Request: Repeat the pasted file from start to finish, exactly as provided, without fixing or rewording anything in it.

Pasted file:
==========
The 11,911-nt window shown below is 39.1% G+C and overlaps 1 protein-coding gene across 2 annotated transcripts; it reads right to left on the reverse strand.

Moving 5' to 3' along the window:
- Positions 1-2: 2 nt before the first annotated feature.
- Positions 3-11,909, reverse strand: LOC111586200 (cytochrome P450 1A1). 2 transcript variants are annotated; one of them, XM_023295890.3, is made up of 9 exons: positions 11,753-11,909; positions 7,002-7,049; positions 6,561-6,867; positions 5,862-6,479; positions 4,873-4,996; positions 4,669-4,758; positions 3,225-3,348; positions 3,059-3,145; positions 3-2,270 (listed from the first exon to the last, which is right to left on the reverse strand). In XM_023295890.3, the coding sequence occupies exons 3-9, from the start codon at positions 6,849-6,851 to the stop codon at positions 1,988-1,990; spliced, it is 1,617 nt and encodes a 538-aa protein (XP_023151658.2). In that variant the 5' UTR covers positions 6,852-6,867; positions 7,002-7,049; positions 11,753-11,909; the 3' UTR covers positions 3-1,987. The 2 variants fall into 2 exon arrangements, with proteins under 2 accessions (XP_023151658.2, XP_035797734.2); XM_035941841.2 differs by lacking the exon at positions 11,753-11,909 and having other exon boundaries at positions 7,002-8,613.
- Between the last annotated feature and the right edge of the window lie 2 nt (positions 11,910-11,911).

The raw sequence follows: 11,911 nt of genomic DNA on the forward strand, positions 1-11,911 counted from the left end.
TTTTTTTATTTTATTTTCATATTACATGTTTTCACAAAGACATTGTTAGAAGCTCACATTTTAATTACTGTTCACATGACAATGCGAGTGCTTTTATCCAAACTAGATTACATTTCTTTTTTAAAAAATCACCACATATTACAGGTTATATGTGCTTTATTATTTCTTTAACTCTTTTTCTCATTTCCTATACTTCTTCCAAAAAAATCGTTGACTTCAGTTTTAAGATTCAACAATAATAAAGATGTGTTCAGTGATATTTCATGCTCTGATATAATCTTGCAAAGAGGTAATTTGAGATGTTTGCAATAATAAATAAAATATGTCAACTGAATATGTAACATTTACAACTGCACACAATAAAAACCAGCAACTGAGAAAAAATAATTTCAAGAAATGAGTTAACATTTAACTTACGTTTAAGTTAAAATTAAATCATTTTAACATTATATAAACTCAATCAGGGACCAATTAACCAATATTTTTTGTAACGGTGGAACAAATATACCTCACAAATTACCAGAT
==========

The 11,911-nt window shown below is 39.1% G+C and overlaps 1 protein-coding gene across 2 annotated transcripts; it reads right to left on the reverse strand.

Moving 5' to 3' along the window:
- Positions 1-2: 2 nt before the first annotated feature.
- Positions 3-11,909, reverse strand: LOC111586200 (cytochrome P450 1A1). 2 transcript variants are annotated; one of them, XM_023295890.3, is made up of 9 exons: positions 11,753-11,909; positions 7,002-7,049; positions 6,561-6,867; positions 5,862-6,479; positions 4,873-4,996; positions 4,669-4,758; positions 3,225-3,348; positions 3,059-3,145; positions 3-2,270 (listed from the first exon to the last, which is right to left on the reverse strand). In XM_023295890.3, the coding sequence occupies exons 3-9, from the start codon at positions 6,849-6,851 to the stop codon at positions 1,988-1,990; spliced, it is 1,617 nt and encodes a 538-aa protein (XP_023151658.2). In that variant the 5' UTR covers positions 6,852-6,867; positions 7,002-7,049; positions 11,753-11,909; the 3' UTR covers positions 3-1,987. The 2 variants fall into 2 exon arrangements, with proteins under 2 accessions (XP_023151658.2, XP_035797734.2); XM_035941841.2 differs by lacking the exon at positions 11,753-11,909 and having other exon boundaries at positions 7,002-8,613.
- Between the last annotated feature and the right edge of the window lie 2 nt (positions 11,910-11,911).

The raw sequence follows: 11,911 nt of genomic DNA on the forward strand, positions 1-11,911 counted from the left end.
TTTTTTTATTTTATTTTCATATTACATGTTTTCACAAAGACATTGTTAGAAGCTCACATTTTAATTACTGTTCACATGACAATGCGAGTGCTTTTATCCAAACTAGATTACATTTCTTTTTTAAAAAATCACCACATATTACAGGTTATATGTGCTTTATTATTTCTTTAACTCTTTTTCTCATTTCCTATACTTCTTCCAAAAAAATCGTTGACTTCAGTTTTAAGATTCAACAATAATAAAGATGTGTTCAGTGATATTTCATGCTCTGATATAATCTTGCAAAGAGGTAATTTGAGATGTTTGCAATAATAAATAAAATATGTCAACTGAATATGTAACATTTACAACTGCACACAATAAAAACCAGCAACTGAGAAAAAATAATTTCAAGAAATGAGTTAACATTTAACTTACGTTTAAGTTAAAATTAAATCATTTTAACATTATATAAACTCAATCAGGGACCAATTAACCAATATTTTTTGTAACGGTGGAACAAATATACCTCACAAATTACCAGAT